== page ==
Introducing Low-Sulphur Fuel in East Africa

The CCAC has played an important role in moving East Africa toward cleaner diesel fuel that is lower in sulphur and closer to world standard.

Until recently, the diesel sulphur levels in this region ranged between 5,000 parts per million (ppm) and 10,000 ppm. Compare this to US and Europe standards of 10-15 ppm. In the past, the region relied on fuel supplies from a refinery in Kenya as well as from direct imports. The Kenyan refinery was commissioned in the early 1960s and had never been modernized, leading to production inefficiencies. This led to the Kenyan refinery supplying only about 50% of Kenya’s fuel needs and the region increasingly relying on import of finished products.

The region then had an opportunity to move quickly to cleaner, low sulphur diesel, at least for imported products. In 2011, through UNEP support, the region lowered the amount of sulphur allowed in diesel fuel from 5,000 ppm to 500 ppm. However, Kenya continued to market two grades of fuel, imported fuel at 500 ppm and the refinery output at an average of 7,500 ppm. Talks of refinery modernization gained urgency.

In March 2013, the CCAC, through its “Reducing Black Carbon Emissions from Heavy Duty Diesel Vehicles and Engines” initiative, approved USD275,000 to support the region in further lowering diesel sulphur levels to 50 ppm. This low sulphur fuel is needed for the buses being procured to operate along the new Bus Rapid Transit system in Dar es Salaam as well as to support the efficient functioning of cleaner vehicle technologies in the region. Similar bus systems are proposed in Nairobi, Kenya and Kampala, Uganda.

In June 2013, a Ministerial decision to adopt low sulphur harmonized standards was approved. In September, the Kenyan refinery was closed. In November, a sub-regional workshop (see http://www.unep.org/Transport/PCFV/regions/EA_lowsulphur.asp) to discuss the legislation of the harmonized standards and follow-up action in each of the five East African countries was held. In December, these regionally harmonized standards were enacted, and the first national workshop to discuss their implementation was held in Uganda. Other national activities on the operationalization of these standards at country level are planned in March-June 2014. The 50 parts per million sulphur fuels standards will become effective by 1 January 2015.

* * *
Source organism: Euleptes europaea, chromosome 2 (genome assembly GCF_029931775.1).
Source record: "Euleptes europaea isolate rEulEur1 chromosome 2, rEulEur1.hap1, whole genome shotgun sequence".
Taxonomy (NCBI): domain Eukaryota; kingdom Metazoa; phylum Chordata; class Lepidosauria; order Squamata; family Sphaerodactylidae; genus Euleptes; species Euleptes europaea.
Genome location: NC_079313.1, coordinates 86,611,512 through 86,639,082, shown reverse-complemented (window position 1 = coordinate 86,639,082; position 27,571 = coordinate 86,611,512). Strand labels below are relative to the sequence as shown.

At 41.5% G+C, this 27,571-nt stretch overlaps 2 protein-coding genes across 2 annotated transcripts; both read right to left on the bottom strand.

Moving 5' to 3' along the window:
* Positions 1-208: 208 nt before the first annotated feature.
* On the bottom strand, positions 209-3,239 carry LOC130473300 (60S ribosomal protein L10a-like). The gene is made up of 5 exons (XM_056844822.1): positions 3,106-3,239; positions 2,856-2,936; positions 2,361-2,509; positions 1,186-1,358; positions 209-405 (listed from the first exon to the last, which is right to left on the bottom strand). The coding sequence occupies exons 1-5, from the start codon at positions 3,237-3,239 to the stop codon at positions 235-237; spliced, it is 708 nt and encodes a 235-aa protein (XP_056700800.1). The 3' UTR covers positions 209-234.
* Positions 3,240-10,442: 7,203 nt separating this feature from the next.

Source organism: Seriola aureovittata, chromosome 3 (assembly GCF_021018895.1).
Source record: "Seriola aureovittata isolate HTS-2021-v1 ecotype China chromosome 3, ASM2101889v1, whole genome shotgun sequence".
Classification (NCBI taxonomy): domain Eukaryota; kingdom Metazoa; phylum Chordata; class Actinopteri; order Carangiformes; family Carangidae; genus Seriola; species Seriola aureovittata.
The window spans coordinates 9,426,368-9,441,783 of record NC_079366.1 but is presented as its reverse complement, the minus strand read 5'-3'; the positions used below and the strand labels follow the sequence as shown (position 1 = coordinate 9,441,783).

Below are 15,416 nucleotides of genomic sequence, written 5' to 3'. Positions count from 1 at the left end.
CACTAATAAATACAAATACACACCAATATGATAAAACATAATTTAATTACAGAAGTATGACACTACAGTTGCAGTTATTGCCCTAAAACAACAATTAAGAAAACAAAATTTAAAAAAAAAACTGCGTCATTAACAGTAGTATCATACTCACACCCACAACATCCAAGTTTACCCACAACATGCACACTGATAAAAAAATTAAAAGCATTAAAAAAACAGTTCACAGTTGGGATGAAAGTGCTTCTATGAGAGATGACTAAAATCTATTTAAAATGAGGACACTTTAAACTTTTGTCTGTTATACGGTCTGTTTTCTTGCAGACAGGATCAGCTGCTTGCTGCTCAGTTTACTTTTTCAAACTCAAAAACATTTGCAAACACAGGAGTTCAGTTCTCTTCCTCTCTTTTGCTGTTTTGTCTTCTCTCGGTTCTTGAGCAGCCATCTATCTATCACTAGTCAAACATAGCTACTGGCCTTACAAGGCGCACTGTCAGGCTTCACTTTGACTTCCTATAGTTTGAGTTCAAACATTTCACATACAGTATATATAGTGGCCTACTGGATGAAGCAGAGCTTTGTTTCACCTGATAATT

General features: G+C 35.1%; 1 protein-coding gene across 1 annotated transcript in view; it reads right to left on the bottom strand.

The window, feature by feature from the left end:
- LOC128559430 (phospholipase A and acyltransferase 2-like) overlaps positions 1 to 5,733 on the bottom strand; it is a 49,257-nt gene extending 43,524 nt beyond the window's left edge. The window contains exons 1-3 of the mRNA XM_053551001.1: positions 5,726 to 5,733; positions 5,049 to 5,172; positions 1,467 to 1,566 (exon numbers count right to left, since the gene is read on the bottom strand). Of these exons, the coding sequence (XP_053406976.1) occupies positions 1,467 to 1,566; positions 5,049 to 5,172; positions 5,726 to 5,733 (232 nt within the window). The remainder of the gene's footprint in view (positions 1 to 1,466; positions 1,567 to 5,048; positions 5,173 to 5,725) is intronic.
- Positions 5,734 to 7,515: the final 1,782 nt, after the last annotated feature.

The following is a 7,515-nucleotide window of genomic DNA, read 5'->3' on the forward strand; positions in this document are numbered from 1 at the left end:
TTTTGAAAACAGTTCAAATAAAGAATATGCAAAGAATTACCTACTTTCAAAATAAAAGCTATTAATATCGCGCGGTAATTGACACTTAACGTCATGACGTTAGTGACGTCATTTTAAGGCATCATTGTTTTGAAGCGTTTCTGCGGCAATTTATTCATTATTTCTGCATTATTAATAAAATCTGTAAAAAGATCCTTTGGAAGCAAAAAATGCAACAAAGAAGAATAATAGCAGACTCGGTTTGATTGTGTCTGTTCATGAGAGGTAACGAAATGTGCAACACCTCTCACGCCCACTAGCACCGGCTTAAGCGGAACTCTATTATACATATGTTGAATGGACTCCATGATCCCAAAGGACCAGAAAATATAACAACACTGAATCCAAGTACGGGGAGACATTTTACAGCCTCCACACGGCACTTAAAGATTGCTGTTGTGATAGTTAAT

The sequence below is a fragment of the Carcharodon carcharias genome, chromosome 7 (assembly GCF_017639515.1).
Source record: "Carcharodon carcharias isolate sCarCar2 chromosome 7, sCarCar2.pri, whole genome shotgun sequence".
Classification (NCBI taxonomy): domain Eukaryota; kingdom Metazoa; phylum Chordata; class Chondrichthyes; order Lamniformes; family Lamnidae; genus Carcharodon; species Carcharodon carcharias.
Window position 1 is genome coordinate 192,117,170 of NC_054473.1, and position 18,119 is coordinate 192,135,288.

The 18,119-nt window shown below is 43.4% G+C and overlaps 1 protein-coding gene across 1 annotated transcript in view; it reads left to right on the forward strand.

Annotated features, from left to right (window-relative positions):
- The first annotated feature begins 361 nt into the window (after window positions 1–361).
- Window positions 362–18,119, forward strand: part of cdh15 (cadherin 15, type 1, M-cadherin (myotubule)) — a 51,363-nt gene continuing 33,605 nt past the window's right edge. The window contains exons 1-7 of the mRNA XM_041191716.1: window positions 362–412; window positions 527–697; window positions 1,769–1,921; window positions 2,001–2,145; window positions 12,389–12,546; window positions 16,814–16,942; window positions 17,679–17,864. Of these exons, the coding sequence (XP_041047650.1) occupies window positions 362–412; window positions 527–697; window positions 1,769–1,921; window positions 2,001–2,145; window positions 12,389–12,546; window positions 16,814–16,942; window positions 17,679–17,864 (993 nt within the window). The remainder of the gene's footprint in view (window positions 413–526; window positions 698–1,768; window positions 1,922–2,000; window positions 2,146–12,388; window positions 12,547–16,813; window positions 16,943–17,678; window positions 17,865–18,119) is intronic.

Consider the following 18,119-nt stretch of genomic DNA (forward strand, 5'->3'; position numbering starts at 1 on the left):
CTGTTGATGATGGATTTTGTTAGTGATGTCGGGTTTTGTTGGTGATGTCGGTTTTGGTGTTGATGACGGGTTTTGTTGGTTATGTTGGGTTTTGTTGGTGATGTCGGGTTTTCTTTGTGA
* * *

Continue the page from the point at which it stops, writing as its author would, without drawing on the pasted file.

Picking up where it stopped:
The CCAC is now visiting each East African country to help them to adopt legislation and develop their national standards. When the process is completed, the East Africa region will be the first region outside Europe to move as a block to low sulphur fuel standards.

CCAC Mid-term Review Survey

Since its launch with six country partners and UNEP in 2012, the Climate and Clean Air Coalition to Reduce Short-Lived Climate Pollutants (CCAC) has grown rapidly to now encompass 46 state partners and 54 non-state partners by January 2015. In order to help formulating a common vision and strategy to scale up actions locally and globally the Coalition is undertaking a small-scale midterm review between January and April 2015. The results of the review will inform the development of the five-year strategic plan for the Coalition, 2016-2020.

Included in the methodology of this mid-term review is an online survey addressed to all Coalition Partners, CCAC actors, initiative implementers and other stakeholders outside the Coalition. The survey is open until 5 FEBRUARY 2015, and all answers are anonymous.

We welcome you to take the next few minutes to submit your answers by clicking on any of the links to the right. You may take the survey in either English or French.